The majority of today's revenue management solutions utilize predictive data, which provides hotels with well-informed occupancy and revenue forecasts. These forecasts are typically used to help hotels establish their ideal pricing and inventory control strategies. As hotels gain insights into future outcomes, they can accurately manage price and inventory to achieve an ideal mix of business. However, as predictive analytics are derived from forecast models based on historical records, there can be challenges forecasting time frames with brand new market conditions or events. Predictive data falls into the "foresight" category, as its data forecasts future outcomes to identify revenue opportunities for a hotel.

In more recent years, prescriptive data has stepped into an integral analytical role for today's hotels. Prescriptive analytics not only leverage historical data points, but future data that allow hotels to go beyond conventional hotel forecasting practices. Through the use of advanced market intelligence, prescriptive analytics are able to understand optimal outcomes and the strategic decisions needed to achieve them.

Today's advanced revenue management solutions provide these analytics - and they give hotels deeper levels of insight into market positioning, channel profitability and guest personas. When this data is combined with powerful revenue strategy controls, it delivers highly accurate pricing and inventory control decisions by room type and multiple lengths of stays. It also allows for more insightful marketing campaigns and promotions that can be monitored in real-time to maximize direct business and profitability.

Prescriptive analytics move hotels beyond foresight into the "insight" area of analytical capabilities. Market intelligence data provides hotels with deeper views of their data to maximize the most amount of revenue possible, while the automation of today's technology continuously optimizes decisions and outputs, leaving hotels with little room for human errors and missed rate opportunities.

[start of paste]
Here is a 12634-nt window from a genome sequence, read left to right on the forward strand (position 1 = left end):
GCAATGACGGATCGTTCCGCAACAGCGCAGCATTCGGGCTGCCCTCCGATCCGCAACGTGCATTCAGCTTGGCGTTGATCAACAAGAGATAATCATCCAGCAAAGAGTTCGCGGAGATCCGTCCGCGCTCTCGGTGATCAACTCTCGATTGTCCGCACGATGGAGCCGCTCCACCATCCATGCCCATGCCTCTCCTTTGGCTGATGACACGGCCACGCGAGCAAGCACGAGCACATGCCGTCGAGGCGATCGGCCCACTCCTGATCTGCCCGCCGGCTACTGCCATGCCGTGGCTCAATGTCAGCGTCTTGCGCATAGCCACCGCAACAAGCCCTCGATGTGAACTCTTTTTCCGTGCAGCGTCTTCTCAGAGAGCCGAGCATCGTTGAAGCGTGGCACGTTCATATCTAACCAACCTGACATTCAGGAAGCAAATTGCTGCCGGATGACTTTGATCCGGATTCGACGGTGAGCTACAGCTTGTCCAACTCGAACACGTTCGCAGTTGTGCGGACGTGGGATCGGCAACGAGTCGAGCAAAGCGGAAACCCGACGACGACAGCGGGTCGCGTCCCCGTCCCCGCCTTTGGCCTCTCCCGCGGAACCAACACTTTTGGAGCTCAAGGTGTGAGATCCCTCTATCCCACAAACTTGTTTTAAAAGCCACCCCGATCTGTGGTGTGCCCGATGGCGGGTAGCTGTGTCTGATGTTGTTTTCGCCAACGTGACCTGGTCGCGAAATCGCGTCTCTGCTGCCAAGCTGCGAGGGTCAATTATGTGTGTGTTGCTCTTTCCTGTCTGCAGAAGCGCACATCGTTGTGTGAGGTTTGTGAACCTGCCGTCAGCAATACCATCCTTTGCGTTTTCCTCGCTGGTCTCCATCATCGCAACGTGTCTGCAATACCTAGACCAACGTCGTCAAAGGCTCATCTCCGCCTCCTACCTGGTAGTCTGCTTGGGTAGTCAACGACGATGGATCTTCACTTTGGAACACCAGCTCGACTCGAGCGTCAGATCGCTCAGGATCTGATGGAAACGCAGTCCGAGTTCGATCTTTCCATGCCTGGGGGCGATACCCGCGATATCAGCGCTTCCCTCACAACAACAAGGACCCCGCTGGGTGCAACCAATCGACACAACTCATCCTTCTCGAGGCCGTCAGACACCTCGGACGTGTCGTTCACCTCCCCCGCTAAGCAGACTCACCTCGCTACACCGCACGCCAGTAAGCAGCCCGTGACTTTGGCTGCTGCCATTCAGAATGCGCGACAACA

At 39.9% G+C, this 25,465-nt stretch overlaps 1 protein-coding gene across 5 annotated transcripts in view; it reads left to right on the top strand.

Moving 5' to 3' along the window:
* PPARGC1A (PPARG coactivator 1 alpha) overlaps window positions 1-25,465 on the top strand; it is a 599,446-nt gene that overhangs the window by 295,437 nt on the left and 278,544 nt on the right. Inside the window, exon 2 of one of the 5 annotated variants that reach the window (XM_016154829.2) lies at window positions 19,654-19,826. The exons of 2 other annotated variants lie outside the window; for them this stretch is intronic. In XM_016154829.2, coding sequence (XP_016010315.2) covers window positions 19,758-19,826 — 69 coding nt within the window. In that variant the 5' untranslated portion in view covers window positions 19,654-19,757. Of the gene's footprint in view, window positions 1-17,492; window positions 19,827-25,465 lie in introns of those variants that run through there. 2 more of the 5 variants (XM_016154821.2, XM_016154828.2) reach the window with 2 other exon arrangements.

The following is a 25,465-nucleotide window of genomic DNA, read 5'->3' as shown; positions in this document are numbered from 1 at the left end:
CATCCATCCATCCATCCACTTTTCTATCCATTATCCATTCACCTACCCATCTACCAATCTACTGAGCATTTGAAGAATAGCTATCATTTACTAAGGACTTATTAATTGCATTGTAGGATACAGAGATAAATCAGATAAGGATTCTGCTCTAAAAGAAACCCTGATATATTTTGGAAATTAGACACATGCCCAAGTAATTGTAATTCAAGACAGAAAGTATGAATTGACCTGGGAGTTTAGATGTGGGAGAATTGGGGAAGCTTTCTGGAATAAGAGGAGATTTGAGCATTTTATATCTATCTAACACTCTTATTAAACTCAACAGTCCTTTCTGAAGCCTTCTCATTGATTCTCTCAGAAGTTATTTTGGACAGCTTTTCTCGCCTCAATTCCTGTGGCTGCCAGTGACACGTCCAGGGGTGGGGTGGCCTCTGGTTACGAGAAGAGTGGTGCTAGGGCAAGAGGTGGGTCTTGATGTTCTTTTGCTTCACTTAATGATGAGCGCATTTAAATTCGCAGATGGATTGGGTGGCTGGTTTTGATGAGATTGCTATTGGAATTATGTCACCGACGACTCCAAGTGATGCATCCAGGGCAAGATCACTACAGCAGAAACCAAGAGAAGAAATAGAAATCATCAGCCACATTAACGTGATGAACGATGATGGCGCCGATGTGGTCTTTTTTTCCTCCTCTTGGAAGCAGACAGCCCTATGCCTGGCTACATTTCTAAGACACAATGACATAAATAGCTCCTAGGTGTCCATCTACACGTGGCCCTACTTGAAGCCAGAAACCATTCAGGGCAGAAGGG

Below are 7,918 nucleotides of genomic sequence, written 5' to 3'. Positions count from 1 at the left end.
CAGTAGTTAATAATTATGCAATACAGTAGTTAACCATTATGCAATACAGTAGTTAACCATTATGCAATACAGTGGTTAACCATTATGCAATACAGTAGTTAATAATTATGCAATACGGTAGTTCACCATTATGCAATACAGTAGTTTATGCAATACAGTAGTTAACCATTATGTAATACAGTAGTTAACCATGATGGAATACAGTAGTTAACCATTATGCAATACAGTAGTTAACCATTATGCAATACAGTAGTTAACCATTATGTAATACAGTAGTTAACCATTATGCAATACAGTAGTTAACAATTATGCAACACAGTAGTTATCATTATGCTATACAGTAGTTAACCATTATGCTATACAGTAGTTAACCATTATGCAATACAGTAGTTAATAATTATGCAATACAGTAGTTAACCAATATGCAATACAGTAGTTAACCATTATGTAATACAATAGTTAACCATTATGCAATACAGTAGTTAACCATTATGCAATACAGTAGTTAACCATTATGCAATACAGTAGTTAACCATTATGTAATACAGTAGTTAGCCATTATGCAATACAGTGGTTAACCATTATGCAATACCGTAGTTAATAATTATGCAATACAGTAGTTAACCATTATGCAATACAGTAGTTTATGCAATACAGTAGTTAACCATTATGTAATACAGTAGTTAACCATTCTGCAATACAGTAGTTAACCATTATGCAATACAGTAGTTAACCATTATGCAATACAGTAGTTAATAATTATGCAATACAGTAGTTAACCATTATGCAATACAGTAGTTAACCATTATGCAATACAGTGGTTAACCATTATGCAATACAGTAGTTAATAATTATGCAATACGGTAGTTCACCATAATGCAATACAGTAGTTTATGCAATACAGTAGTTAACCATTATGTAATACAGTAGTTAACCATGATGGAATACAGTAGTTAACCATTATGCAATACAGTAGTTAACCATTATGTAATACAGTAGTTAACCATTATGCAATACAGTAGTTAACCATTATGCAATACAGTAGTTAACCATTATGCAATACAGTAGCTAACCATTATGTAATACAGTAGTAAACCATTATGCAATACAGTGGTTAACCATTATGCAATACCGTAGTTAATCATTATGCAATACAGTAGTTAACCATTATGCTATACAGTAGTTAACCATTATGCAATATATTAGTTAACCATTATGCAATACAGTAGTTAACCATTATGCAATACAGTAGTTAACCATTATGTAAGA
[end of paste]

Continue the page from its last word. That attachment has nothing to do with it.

As big data continues its reign as one of hospitality's most prevalent revenue management themes, it has become paramount hotels focus less on the 'big' narrative, and more on the application of 'smart' data. With large amounts of disparate data available today, hotels need to prioritize the data that provides them with meaningful insight and action. Leveraging forward-looking demand intelligence with historical and internal data sources will help create an analytical engine that provides a hotel with insightful strategies that deliver optimal revenue results and maximum profitability.

Organizing and Understanding Data

Organizing and understanding data is essential to effectively using it to help drive the decision-making process. This is also true when it comes to channel performance, in particular as it relates to channel costs.

To accurately track costs, it is critical that effective best practices and standards are structured around the proper use of business coding and data collection. This ensures the available data is both accurate and suitable for digging into new channel performance opportunities. As an example, source and channel fields within reservation systems are extremely vital to helping hotels understand where their business is coming from, so they may, in turn, track the costs of each reservation. Practices that ensure these field types are well-defined and reliably assigned to reservations allow hotel properties to successfully monitor and evaluate their channel metrics.